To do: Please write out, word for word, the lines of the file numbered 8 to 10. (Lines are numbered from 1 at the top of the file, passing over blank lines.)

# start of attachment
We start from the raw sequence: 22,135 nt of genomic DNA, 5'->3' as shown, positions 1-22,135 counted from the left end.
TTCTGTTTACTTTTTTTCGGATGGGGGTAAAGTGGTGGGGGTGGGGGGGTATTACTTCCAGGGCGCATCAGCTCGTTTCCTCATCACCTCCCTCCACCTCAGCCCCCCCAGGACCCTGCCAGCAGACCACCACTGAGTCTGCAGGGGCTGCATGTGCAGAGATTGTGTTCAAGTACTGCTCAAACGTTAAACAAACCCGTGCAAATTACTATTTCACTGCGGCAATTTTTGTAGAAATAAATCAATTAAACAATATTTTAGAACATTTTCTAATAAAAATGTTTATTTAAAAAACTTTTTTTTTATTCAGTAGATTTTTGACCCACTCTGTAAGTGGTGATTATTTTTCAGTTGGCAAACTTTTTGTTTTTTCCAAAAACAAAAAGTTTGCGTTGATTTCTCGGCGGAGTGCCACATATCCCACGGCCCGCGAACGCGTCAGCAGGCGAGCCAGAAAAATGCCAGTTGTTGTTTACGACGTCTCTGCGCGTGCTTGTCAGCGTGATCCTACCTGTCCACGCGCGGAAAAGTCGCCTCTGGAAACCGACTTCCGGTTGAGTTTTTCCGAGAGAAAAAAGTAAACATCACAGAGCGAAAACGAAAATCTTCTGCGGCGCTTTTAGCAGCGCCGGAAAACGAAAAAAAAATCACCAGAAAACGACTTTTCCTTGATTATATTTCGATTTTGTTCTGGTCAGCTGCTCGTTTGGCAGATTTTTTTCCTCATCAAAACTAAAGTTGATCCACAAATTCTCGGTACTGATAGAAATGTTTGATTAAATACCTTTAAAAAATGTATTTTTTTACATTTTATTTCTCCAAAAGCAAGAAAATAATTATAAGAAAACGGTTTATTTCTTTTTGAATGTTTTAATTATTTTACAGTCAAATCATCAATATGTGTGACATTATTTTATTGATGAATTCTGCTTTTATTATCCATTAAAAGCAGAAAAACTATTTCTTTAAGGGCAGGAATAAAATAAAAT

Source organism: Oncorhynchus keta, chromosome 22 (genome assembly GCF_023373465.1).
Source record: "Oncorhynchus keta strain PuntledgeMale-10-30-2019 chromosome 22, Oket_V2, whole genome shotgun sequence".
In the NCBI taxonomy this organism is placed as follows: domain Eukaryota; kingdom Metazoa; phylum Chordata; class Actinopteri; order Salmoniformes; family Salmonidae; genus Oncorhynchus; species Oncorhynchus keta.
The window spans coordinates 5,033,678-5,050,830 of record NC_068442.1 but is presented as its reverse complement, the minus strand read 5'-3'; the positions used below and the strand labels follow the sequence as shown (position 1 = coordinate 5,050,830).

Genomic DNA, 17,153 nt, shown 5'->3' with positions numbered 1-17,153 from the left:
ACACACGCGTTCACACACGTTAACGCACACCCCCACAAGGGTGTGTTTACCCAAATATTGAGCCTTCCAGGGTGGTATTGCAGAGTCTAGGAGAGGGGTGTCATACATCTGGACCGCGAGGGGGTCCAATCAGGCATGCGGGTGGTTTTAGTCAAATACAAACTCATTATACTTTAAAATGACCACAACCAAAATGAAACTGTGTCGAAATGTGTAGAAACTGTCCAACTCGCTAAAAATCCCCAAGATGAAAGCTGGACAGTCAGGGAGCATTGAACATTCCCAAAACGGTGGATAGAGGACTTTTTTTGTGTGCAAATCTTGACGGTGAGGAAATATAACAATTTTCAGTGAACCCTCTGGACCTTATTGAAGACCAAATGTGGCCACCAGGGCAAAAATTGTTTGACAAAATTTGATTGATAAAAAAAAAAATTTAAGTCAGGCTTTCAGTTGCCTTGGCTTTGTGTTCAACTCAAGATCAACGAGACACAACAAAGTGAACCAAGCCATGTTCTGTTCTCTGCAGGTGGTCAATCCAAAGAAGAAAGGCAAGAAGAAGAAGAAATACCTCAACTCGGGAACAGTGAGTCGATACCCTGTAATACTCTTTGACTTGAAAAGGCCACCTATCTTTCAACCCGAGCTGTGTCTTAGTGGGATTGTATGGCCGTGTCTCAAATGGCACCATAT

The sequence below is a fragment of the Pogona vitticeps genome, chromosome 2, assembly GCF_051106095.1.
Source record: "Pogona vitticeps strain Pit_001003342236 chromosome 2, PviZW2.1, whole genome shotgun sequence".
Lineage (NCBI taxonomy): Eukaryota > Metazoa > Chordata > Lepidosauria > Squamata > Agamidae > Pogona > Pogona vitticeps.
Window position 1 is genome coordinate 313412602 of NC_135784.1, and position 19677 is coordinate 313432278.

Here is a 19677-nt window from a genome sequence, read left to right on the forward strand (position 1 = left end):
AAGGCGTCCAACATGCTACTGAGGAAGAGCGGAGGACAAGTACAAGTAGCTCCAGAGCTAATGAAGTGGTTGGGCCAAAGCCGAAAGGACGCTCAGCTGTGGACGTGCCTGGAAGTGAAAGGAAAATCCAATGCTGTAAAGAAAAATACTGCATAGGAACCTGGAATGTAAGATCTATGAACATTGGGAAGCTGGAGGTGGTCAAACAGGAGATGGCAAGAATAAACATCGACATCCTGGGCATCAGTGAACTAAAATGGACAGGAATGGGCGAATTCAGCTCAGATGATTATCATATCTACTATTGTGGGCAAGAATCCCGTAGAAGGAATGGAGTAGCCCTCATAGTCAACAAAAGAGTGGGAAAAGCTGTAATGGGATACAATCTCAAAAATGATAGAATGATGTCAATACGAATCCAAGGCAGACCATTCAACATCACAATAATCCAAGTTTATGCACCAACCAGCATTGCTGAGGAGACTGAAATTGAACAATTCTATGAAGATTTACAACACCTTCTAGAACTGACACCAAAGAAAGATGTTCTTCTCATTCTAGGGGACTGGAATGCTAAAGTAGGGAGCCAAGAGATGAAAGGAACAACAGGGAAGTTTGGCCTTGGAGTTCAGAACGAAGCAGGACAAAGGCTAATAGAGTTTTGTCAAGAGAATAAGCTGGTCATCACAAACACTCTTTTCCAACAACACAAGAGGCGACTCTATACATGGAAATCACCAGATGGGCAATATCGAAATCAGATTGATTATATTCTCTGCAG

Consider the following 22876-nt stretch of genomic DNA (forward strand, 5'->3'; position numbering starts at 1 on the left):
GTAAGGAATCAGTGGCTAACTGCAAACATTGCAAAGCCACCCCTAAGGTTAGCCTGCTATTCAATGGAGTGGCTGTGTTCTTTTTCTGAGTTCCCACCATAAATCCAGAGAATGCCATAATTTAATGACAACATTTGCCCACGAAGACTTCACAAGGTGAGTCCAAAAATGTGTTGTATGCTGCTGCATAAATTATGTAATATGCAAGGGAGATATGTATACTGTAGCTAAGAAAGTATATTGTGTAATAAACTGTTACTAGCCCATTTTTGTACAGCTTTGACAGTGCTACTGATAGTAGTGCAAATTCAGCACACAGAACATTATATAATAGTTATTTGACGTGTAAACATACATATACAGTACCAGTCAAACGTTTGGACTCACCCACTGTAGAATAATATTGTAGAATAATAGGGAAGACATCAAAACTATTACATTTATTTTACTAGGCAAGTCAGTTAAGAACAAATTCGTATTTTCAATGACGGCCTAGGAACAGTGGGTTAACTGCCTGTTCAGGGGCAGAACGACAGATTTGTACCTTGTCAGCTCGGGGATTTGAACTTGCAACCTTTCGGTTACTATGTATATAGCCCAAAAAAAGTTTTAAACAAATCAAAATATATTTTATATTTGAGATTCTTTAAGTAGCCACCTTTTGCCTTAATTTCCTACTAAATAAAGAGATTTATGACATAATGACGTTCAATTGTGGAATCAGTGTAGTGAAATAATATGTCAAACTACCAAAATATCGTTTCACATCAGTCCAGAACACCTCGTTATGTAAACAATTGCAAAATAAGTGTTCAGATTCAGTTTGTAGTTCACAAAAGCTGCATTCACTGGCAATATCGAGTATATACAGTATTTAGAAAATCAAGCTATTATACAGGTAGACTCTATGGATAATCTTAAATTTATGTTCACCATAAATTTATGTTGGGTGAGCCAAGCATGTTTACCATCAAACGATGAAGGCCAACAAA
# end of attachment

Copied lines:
ACACACGCGTTCACACACGTTAACGCACACCCCCACAAGGGTGTGTTTACCCAAATATTGAGCCTTCCAGGGTGGTATTGCAGAGTCTAGGAGAGGGGTGTCATACATCTGGACCGCGAGGGGGTCCAATCAGGCATGCGGGTGGTTTTAGTCAAATACAAACTCATTATACTTTAAAATGACCACAACCAAAATGAAACTGTGTCGAAATGTGTAGAAACTGTCCAACTCGCTAAAAATCCCCAAGATGAAAGCTGGACAGTCAGGGAGCATTGAACATTCCCAAAACGGTGGATAGAGGACTTTTTTTGTGTGCAAATCTTGACGGTGAGGAAATATAACAATTTTCAGTGAACCCTCTGGACCTTATTGAAGACCAAATGTGGCCACCAGGGCAAAAATTGTTTGACAAAATTTGATTGATAAAAAAAAAAATTTAAGTCAGGCTTTCAGTTGCCTTGGCTTTGTGTTCAACTCAAGATCAACGAGACACAACAAAGTGAACCAAGCCATGTTCTGTTCTCTGCAGGTGGTCAATCCAAAGAAGAAAGGCAAGAAGAAGAAGAAATACCTCAACTCGGGAACAGTGAGTCGATACCCTGTAATACTCTTTGACTTGAAAAGGCCACCTATCTTTCAACCCGAGCTGTGTCTTAGTGGGATTGTATGGCCGTGTCTCAAATGGCACCATAT

The sequence below is a fragment of the Pogona vitticeps genome, chromosome 2, assembly GCF_051106095.1.
Source record: "Pogona vitticeps strain Pit_001003342236 chromosome 2, PviZW2.1, whole genome shotgun sequence".